An SMSF (Self Managed Superannuation Fund) is a private superannuation fund that you manage yourself. It is a legal structure that is regulated by the Australian Taxation Office (ATO) and the Australian Securities and Investments Commission (ASIC). It must be set up for the sole purpose of providing for your retirement.

If you set up an SMSF, you can decide on your SMSF investment strategy. However, like ordinary super funds, you must comply with relevant laws when making those investment decisions, as well as when setting up and administering your SMSF.

Whether an SMSF is a good choice for you depends on your situation, including:

  • Your age
  • The super funds you have available
  • How much spare time do you have available to manage your SMSF
  • What type of assets do you want to invest in
  • Your financial goals

What are the advantages of an SMSF?

A low tax rate

An SMSF has an income tax rate of 15% on concessional contributions. Concessional contributions are those made before tax, such as employer contributions and those made from a salary sacrifice arrangement. Earnings on assets in the fund are taxed at 15%.

There is no other legal structure in Australia that has such a low flat tax rate as superannuation. Further, SMSF benefits received after you have retired and are over 60 years of age are tax-free. And earnings on assets in the fund when it is in pension mode are also tax-free.

Given the current high-income tax rates, the low tax rate of an SMSF is very attractive for tax planning purposes.

Asset protection

An SMSF is a very good asset protection structure However, it doesn’t provide as much protection against family law claims.

Control over your investments

An SMSF allows you more freedom to invest. Essentially, you can invest in many of the investment products available to large superannuation funds. You can also invest in assets that are not available to most public industry and retail super funds.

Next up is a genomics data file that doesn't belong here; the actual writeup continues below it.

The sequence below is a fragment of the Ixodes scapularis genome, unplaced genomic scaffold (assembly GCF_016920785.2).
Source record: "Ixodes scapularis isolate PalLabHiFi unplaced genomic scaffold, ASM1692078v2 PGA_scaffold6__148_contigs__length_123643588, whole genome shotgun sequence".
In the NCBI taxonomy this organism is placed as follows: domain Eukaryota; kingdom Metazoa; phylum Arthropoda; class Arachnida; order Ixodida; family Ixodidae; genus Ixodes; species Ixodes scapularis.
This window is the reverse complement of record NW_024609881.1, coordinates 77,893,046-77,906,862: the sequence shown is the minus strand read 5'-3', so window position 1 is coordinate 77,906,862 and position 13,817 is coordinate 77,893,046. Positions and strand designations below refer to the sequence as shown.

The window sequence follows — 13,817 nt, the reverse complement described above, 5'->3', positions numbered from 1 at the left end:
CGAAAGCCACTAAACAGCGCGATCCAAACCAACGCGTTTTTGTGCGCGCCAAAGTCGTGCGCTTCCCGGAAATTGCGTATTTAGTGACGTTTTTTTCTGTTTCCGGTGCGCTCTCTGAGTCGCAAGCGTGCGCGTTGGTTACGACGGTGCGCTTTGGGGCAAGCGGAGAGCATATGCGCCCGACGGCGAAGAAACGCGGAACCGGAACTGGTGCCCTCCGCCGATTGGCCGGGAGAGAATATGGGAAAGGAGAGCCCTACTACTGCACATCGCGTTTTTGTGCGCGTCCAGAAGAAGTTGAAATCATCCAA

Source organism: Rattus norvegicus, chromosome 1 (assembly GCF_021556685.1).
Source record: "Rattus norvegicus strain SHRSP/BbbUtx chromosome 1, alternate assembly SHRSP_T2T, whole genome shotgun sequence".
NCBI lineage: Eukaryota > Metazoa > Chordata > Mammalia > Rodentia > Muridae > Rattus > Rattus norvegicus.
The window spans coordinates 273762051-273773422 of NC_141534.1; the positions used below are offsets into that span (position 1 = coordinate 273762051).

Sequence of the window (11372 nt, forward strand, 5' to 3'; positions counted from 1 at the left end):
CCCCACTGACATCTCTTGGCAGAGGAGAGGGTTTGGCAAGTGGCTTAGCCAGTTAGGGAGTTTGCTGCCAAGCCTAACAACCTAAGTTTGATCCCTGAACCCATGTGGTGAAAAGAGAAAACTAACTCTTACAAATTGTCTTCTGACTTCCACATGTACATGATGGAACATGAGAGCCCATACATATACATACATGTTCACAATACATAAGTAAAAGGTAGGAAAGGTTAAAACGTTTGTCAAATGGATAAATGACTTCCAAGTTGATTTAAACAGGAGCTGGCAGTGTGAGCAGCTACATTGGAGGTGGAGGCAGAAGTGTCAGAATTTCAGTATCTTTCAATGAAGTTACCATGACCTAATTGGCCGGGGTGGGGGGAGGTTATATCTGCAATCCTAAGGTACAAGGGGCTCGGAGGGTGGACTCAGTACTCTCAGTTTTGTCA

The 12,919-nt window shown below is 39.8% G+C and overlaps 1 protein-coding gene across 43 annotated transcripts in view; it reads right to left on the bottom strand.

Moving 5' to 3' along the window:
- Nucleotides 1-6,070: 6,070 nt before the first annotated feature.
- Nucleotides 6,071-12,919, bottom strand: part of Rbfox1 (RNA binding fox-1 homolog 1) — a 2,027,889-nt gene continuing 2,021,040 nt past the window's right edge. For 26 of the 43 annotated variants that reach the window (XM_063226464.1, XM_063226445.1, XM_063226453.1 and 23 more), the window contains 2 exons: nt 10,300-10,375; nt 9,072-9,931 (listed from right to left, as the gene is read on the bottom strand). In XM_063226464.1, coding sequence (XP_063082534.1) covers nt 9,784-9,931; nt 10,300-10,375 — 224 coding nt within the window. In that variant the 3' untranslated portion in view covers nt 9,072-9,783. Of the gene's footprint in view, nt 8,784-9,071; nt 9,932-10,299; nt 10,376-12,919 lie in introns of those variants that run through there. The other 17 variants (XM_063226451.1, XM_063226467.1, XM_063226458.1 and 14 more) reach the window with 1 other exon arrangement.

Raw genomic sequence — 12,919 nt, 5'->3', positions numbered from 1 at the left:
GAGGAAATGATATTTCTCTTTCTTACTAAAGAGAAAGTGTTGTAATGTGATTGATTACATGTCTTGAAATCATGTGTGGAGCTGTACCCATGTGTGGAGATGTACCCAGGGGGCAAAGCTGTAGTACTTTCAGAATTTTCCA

For example, with an SMSF you can invest directly in residential or commercial real estate, rather than being limited to a product such as a public property trust.


Depending on the number of funds in a self-managed super fund, the cost of running it can be an advantage or a disadvantage. Generally, once you are above a minimum amount, the higher the level of funds in an SMSF, the more will be saved in administration costs compared to a public superannuation fund.

Public funds usually charge a fee of between 1-2% of funds under management.


What are the disadvantages of an SMSF?

Your funds may be inaccessible for a long time

Generally, you can only withdraw your superannuation if you satisfy a condition of release. The conditions of release are:

  • Reaching your preservation age and retiring
  • Reaching your preservation age and starting a transition-to-retirement pension (TRIP)
  • Ceasing employment between the ages of 60 and 64 years
  • Reaching the age of 65
  • Ceasing employment and having certain pre-1999 super benefits
  • Severe financial hardship
  • Compassionate grounds
  • A terminal medical condition
  • temporary resident permanently leaving Australia Permanent disability or permanent incapacity